So, at the recent AECT 2017 conference, I participated in three ways that are worth noting. I had the honor of participating in two sessions based upon writings I’d contributed, and one based upon my own cogitations. I thought I’d share the thinking.
For my own presentation, I shared my efforts to move ‘rapid elearning’ forward. I put Van Merrienboer’s 4 Component ID and Guy Wallace’s Lean ISD as a goal, but recognized the need for intermediate steps like Michael Allen’s SAM, David Merrill’s ‘Pebble in a Pond‘, and Cathy Moore’s Action Mapping. I suggested that these might be too far, and want steps that might be slight improvements on their existing processes. These included three thing: heuristics, tools, and collaboration. Here I was indicating specifics for each that could move from well-produced to well-designed.
In short, I suggest that while collaboration is good, many corporate situations want to minimize staff. Consequently, I suggest identifying those critical points where collaboration will be useful. Then, I suggest short cuts in processes to the full approach. So, for instance, when working with SMEs focus on decisions to keep the discussion away from unnecessary knowledge. Finally, I suggest the use of tools to support the gaps our brain architectures create. Unfortunately, the audience was small (27 parallel sessions and at the end of the conference) so there wasn’t a lot of feedback. Still, I did have some good discussion with attendees.
Then, for one of the two participation session, the book I contributed to solicited a wide variety of position papers from respected ed tech individuals, and then solicited responses to same. I had responded to a paper suggesting three trends in learning: a lifelong learning record system, a highly personalized learning environment, and expanded learner control of time, place and pace of instruction. To those 3 points I added two more: the integration of meta-learning skills and the breakdown of the barrier between formal learning and lifelong learning. I believe both are going to be important, the former because of the decreasing half-life of knowledge, the latter because of the ubiquity of technology.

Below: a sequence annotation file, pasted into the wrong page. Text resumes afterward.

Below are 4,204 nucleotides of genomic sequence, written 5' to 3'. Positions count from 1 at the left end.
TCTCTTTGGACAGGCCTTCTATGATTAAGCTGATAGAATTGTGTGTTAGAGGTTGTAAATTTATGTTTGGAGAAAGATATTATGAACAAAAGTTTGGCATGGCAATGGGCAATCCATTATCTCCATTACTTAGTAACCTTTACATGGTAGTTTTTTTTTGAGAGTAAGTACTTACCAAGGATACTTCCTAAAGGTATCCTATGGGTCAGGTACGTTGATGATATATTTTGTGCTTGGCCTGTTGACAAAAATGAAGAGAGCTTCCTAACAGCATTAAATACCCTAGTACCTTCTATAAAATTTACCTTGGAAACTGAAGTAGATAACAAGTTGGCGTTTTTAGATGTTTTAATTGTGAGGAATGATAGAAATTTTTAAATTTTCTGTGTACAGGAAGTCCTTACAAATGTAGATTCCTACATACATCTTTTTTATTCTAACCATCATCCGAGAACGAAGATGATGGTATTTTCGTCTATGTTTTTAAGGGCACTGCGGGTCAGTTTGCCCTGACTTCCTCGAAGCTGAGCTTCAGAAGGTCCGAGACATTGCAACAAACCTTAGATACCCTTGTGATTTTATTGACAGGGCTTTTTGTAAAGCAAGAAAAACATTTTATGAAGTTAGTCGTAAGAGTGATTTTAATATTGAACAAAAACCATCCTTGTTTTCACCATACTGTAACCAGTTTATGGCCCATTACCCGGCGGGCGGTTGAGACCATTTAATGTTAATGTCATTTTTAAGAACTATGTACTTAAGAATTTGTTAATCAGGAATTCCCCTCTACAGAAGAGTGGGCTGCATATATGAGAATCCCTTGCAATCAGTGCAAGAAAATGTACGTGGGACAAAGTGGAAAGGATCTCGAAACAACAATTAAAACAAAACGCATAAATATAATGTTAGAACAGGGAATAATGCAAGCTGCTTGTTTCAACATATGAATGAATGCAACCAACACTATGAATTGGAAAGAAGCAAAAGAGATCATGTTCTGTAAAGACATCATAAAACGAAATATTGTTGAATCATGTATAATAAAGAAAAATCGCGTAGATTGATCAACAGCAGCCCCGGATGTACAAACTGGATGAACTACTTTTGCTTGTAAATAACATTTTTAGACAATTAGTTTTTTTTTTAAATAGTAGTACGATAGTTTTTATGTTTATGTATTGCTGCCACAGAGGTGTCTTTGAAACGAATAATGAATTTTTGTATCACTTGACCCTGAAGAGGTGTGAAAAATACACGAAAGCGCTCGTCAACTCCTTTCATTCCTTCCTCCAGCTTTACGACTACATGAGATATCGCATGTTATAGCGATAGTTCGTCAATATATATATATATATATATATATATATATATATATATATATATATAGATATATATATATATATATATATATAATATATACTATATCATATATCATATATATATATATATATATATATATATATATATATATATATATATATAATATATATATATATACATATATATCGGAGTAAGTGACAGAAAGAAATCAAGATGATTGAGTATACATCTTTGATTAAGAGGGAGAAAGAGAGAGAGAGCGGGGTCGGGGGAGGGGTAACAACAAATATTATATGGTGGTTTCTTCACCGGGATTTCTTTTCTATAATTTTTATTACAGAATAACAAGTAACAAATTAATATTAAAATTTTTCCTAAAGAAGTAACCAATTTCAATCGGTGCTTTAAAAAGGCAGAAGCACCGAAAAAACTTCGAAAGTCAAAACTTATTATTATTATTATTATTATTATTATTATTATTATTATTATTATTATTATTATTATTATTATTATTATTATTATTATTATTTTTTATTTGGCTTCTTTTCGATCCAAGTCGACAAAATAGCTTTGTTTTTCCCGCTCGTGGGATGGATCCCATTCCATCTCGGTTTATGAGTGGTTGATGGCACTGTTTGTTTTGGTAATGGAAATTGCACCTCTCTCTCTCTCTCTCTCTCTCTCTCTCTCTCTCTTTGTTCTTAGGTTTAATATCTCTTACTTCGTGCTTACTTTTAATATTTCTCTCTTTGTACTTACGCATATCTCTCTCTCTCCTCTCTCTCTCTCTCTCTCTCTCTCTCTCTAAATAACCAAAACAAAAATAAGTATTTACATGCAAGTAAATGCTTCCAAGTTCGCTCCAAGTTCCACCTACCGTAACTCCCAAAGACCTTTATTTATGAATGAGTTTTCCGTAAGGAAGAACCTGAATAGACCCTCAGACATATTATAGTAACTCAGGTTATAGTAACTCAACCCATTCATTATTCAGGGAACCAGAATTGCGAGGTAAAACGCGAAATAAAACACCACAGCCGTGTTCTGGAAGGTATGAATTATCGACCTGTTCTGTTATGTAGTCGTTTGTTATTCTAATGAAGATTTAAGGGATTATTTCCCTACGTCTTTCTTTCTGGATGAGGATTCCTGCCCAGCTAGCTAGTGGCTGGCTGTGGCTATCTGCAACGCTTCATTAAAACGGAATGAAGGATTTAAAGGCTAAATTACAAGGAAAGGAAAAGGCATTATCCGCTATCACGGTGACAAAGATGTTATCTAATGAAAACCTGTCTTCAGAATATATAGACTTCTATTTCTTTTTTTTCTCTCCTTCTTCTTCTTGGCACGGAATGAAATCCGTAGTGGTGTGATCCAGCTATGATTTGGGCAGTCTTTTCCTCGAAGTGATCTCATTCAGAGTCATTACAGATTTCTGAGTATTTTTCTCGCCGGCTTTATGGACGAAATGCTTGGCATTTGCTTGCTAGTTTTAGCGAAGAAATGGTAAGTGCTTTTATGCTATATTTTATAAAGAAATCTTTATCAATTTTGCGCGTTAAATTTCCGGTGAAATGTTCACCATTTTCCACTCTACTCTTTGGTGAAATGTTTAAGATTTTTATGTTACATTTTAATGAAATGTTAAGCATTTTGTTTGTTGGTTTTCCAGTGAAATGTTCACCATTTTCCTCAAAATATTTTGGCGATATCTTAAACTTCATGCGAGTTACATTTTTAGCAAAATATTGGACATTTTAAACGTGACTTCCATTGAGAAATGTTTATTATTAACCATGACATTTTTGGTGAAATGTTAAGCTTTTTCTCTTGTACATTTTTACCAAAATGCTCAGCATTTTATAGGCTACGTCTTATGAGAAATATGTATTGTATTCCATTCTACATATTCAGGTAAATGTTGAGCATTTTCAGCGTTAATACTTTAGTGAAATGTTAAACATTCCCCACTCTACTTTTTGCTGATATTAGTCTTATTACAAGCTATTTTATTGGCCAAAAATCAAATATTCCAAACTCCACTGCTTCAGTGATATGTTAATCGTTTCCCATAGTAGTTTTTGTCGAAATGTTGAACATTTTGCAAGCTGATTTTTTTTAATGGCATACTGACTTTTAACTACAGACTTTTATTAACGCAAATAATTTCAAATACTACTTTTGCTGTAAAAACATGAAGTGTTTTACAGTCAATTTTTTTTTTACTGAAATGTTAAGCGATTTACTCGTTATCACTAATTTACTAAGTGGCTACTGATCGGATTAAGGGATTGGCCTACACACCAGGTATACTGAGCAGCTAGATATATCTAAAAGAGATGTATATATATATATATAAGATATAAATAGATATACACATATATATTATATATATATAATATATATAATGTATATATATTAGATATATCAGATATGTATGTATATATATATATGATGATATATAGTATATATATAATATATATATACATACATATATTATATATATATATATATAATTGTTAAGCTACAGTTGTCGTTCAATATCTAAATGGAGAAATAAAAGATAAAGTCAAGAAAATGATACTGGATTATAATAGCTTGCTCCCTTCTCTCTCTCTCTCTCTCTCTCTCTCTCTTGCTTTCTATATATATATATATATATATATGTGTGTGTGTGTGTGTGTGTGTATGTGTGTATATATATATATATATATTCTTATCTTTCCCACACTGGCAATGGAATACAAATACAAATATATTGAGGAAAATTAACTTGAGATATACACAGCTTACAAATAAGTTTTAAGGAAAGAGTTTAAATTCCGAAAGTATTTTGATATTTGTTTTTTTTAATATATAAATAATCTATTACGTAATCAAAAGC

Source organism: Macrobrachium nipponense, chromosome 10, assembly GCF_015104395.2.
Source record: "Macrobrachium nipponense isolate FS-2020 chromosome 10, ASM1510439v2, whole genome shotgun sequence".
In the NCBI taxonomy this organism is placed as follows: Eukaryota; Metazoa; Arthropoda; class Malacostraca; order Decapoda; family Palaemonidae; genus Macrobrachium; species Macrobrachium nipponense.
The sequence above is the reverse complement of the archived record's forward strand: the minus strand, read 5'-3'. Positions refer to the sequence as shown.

Because the original author wasn’t present, I was paired for discussion with another author who shares my passion for engaging learning, and that was the topic of our discussion table. The format was fun; we were distributed in pairs around tables, and attendees chose where to sit. We had an eager group who were interested in games, and my colleague and I took turns answering and commenting on each other’s comments. It was a nice combination. We talked about the processes for design, selling the concept, and more.
For the other participation session, the book was a series of monographs on important topics. The discussion chose a subset of four topics: MOOCs, Social Media, Open Resources, and mLearning. I had written the mLearning chapter. The chapter format included ‘take home’ lessons, and the editor wanted our presentations to focus on these. I posited the basic mindshifts necessary to take advantage of mlearning. These included five basic principles:
- mlearning is not just mobile elearning; mlearning is a wide variety of things.
- the focus should be on augmenting us, whether our formal learning, or via performance support, social, etc.
- the Least Assistance Principle, in focusing on the core stuff given the limited interface.
- leverage context, take advantage of the sensors and situation to minimize content and maximize opportunity.
- recognize that mobile is a platform, not a tactic or an app; once you ‘go mobile’, folks will want more.
The sessions were fun, and the feedback was valuable.